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Protecting Employers From Liability for Certain Non-Malicious Statements Made About Employee Performance, Discipline or Termination

In an opinion issued in May 2020, the Tennessee Court of Appeals provided guidance regarding the application of the common interest privilege and its impact on defamation and invasion of privacy claims within the employment setting.  The practical impact of this guidance may provide some degree of protection for employers in their discussions and communications about their employees.

Facts

Kelly McGuffey was a former pre-school teacher at Belmont Weekday School (BWS).  McGuffey was terminated from her employment at BWS in February 2015 after a child in McGuffey’s class was left behind in the bathroom during a fire drill.  This incident resulted in a “supervision violation” – a violation of the Tennessee Department of Human Services law governing pre-schools and the requirements for proper supervision of the students.  Previously, in 2011, McGuffey had received a first write up for another incident resulting a supervision violation.  At that time, BWS wrote up all six teachers, including McGuffey, with students on the playground where that supervision violation occurred.  Because the 2015 fire drill incident was McGuffey’s second disciplinary action related to a supervision violation, her employment was terminated.  McGuffey’s co-teacher, who did not have any prior write ups, was disciplined for the fire drill incident, but not terminated.

McGuffey sued BWS along with the head of BWS and its parents’ association in connection with the termination of her employment.  She claimed that her employment at BWS was terminated in retaliation for complaining about safety issues at the school and asserted claims for wrongful discharge in violation of Tennessee common law and the Public Protection Act.  These claims were dismissed at the trial level and their dismissal was not appealed.

McGuffey also asserted other claims, including slander, libel, and false light invasion of privacy claims regarding the school’s communications regarding her termination.  The communications at issue were statements made to parents of students, other BWS teachers and BWS’s governmental regulators, and were in verbal, e-mail and letter form.  McGuffey claimed that these communications were false and damaged her reputation including her ability to obtain subsequent employment.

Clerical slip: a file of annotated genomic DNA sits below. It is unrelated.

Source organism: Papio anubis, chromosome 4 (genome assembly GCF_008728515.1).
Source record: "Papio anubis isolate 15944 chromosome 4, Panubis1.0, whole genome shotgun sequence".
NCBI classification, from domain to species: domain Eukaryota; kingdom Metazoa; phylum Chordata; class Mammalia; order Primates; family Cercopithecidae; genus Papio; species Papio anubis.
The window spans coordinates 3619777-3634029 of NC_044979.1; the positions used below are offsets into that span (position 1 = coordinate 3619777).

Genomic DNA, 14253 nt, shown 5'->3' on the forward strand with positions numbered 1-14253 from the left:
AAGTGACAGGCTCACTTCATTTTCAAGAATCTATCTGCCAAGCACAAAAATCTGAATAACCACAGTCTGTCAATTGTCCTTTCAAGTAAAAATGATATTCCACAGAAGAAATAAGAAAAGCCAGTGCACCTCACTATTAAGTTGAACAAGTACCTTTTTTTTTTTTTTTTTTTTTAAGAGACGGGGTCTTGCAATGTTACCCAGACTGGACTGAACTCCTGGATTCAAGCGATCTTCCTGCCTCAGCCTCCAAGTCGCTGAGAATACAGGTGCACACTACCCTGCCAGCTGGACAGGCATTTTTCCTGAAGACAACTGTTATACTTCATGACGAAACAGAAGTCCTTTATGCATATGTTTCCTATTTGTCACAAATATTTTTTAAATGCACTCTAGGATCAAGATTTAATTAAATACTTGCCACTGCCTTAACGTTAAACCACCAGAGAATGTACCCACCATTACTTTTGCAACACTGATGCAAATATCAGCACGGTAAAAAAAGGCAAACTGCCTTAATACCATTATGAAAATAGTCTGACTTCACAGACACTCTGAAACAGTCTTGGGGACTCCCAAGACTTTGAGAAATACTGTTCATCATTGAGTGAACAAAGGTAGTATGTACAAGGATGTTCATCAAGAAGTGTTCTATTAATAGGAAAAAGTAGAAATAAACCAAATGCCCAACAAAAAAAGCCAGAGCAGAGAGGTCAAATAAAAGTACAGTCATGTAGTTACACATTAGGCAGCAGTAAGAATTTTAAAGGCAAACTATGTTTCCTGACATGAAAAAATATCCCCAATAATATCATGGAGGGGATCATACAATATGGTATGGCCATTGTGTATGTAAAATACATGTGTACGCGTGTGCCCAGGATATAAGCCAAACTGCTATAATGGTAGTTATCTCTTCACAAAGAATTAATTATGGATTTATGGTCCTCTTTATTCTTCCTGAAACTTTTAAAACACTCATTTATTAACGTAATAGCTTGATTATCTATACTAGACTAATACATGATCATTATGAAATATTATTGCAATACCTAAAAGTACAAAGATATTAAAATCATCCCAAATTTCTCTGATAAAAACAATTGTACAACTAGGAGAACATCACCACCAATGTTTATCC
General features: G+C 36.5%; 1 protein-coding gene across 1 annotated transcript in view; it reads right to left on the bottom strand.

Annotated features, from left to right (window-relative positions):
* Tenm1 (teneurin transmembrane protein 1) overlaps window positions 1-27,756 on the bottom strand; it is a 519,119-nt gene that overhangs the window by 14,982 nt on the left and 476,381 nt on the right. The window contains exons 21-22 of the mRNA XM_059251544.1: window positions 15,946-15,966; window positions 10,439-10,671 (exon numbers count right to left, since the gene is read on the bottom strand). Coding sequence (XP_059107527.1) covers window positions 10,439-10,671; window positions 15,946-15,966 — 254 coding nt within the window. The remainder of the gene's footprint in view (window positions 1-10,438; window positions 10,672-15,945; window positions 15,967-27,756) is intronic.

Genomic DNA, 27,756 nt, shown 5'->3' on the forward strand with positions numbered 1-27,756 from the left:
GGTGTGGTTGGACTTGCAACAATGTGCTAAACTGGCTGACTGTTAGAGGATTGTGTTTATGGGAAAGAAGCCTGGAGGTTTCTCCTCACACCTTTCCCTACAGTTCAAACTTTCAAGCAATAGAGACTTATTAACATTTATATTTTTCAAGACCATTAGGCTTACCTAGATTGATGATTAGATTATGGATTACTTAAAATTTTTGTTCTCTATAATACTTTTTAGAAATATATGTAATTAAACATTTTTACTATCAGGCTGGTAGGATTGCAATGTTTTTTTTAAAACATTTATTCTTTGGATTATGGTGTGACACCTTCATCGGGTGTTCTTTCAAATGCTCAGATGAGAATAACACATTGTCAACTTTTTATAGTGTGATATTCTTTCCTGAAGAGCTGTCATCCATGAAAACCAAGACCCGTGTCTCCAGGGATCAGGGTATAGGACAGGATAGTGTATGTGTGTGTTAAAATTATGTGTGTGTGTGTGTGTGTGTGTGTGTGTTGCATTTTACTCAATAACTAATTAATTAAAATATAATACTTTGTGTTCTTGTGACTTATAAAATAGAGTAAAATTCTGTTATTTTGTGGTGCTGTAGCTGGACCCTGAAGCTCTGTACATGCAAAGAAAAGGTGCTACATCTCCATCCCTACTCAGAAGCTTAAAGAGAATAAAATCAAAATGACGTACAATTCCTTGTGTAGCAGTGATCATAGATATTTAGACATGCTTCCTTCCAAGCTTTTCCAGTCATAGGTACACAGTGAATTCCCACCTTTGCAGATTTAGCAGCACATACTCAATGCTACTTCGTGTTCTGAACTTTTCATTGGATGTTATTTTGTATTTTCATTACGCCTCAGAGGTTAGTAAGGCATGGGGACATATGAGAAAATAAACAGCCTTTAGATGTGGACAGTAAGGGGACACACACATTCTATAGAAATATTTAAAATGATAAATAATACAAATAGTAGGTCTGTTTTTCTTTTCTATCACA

During the trial, the judge dismissed seven of McGuffey’s nine causes of action, her punitive damages claim and the defendants other than BWS, holding that she had not put forth enough evidence at trial related to these claims and defendants for them to go to a jury to decide.  A jury considered McGuffey’s two remaining causes of action, however, finding in favor of BWS on both claims.  McGuffey appealed the trial judge’s decisions regarding her claims and her request for punitive damages but did not appeal the jury’s verdict.  The Tennessee Court of Appeals affirmed the trial court’s decision in all respects.

Court of Appeals’ Decision

The Court of Appeals, among other issues, addressed the application of conditional or qualified privileges in defamation and invasion of privacy claims.  In order to prove a claim of defamation, a plaintiff must show that the defendant “published” the statement – meaning he or she told or shared the statement with others.  The common interest privilege which, just as it sounds, protects communications between individuals with a common interest, has at times been applied to communications between employees or agents of the same business or corporation.  This use of this privilege recognizes that some information must be shared for the operation of the business and should not be penalized under normal circumstances.  Where this privilege applies, it essentially protects the communication by saying the sharing of this information between these individuals doesn’t count as true “publication.”  And without a “publication” there can be no defamation.

The Court concluded that although no Tennessee cases had specifically addressed this privilege within the school context regarding communications made to parents, “the reasoning underlying the privilege would support its application to communications with the parents.”  The Court further noted that when “a statement falls under a conditional privilege, the plaintiff must prove actual malice in order for the privilege to be lost.”  The Court found that McGuffey failed establish that any of the communications to parents had been made with knowledge that the statement was false or a reckless disregard for whether or not it was true (how a plaintiff shows “actual malice”) and upheld the dismissal of her claims.  McGuffey v. Belmont Weekday School, et al., No. 15C2811 (Tenn. Ct. App. May 27, 2020).

Bottom Line

Employers need to be careful about communications that concern employee performance, discipline or termination.  This applies both to what is communicated and how it is communicated.  However, the “common interest” privilege addressed by the Court of Appeals in McGuffey can insulate employers from liability for certain communications about their employees if those communications are made for business-related purposes, are limited to the individuals with a need to know, and are limited to the information those individuals need to know.